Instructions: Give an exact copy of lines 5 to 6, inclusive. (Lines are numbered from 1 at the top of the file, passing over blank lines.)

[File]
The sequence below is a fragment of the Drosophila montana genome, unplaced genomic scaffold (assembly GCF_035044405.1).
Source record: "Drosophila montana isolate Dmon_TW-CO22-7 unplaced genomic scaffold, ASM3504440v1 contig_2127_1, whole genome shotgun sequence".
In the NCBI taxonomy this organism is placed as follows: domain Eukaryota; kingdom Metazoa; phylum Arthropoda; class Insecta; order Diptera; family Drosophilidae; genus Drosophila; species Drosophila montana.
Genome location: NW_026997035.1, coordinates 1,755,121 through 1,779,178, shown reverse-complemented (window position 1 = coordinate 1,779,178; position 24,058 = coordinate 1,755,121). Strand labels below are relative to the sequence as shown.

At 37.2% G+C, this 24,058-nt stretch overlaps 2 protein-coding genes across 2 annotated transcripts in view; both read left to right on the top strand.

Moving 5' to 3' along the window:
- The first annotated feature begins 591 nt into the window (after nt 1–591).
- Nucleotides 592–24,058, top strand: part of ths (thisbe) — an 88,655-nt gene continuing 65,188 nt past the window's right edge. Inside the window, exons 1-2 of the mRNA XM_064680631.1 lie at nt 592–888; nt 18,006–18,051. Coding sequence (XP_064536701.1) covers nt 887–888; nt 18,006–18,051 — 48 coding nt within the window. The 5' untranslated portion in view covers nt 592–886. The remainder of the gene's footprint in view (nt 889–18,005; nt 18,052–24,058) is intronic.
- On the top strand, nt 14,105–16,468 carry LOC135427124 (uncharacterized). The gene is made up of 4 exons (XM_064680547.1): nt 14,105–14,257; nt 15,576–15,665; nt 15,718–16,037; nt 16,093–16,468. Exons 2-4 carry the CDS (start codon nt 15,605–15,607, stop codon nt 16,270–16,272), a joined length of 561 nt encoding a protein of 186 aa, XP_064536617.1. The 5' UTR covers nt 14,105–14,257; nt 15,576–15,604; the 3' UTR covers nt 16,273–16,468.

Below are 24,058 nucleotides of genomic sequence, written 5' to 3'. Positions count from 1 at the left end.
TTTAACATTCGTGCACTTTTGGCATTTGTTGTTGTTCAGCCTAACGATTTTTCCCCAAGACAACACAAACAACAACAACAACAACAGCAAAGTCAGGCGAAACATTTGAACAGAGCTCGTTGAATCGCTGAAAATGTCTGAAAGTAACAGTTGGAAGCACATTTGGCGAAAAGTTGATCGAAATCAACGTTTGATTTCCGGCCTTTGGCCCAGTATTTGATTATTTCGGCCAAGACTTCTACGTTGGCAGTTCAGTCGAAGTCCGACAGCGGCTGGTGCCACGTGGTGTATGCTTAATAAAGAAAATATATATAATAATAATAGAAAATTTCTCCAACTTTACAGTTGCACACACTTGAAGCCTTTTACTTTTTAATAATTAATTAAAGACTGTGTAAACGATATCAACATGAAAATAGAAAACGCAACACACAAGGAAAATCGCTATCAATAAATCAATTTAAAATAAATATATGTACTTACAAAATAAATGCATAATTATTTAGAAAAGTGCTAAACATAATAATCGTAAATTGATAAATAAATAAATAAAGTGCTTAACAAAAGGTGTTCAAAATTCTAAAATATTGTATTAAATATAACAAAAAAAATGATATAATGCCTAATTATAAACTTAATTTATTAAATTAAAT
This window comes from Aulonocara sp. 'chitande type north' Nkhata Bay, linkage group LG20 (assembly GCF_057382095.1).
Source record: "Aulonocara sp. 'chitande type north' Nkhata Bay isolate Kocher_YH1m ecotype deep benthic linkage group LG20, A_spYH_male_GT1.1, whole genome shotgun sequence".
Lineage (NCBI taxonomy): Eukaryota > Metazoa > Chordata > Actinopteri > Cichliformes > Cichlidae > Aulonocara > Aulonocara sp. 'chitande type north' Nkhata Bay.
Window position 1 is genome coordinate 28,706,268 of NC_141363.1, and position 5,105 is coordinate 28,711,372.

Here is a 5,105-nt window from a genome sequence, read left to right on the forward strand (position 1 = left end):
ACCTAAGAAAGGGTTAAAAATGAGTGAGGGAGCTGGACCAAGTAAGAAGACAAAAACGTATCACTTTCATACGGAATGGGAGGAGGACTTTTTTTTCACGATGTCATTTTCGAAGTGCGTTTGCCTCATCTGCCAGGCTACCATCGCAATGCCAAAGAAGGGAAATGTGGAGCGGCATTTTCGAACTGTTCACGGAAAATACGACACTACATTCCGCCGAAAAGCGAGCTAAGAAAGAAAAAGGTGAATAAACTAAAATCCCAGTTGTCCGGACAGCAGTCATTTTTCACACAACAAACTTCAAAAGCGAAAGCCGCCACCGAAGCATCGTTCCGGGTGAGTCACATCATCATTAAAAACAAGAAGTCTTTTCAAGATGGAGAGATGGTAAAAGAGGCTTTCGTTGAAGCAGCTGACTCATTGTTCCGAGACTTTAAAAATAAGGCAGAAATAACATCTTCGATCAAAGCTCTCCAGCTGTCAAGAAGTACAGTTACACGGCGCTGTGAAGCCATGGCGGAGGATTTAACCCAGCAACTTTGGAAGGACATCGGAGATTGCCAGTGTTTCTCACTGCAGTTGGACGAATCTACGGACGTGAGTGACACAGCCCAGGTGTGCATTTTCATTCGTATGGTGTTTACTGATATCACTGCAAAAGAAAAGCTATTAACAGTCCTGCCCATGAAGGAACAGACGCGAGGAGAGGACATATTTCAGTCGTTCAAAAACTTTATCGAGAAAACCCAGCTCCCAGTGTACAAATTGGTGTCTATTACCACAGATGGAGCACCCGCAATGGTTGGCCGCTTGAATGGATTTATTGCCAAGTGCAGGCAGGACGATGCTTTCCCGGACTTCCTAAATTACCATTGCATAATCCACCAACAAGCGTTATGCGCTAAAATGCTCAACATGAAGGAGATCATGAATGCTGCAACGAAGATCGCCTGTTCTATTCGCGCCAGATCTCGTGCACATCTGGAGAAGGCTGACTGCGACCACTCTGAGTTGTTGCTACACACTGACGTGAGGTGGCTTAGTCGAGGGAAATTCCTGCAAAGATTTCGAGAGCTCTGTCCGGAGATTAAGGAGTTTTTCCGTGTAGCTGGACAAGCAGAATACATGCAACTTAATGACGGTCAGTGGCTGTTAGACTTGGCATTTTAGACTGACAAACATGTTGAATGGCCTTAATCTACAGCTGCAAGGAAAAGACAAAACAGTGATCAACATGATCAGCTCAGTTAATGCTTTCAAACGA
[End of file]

At 37.2% G+C, this 24,058-nt stretch overlaps 2 protein-coding genes across 2 annotated transcripts in view; both read left to right on the top strand.

Moving 5' to 3' along the window: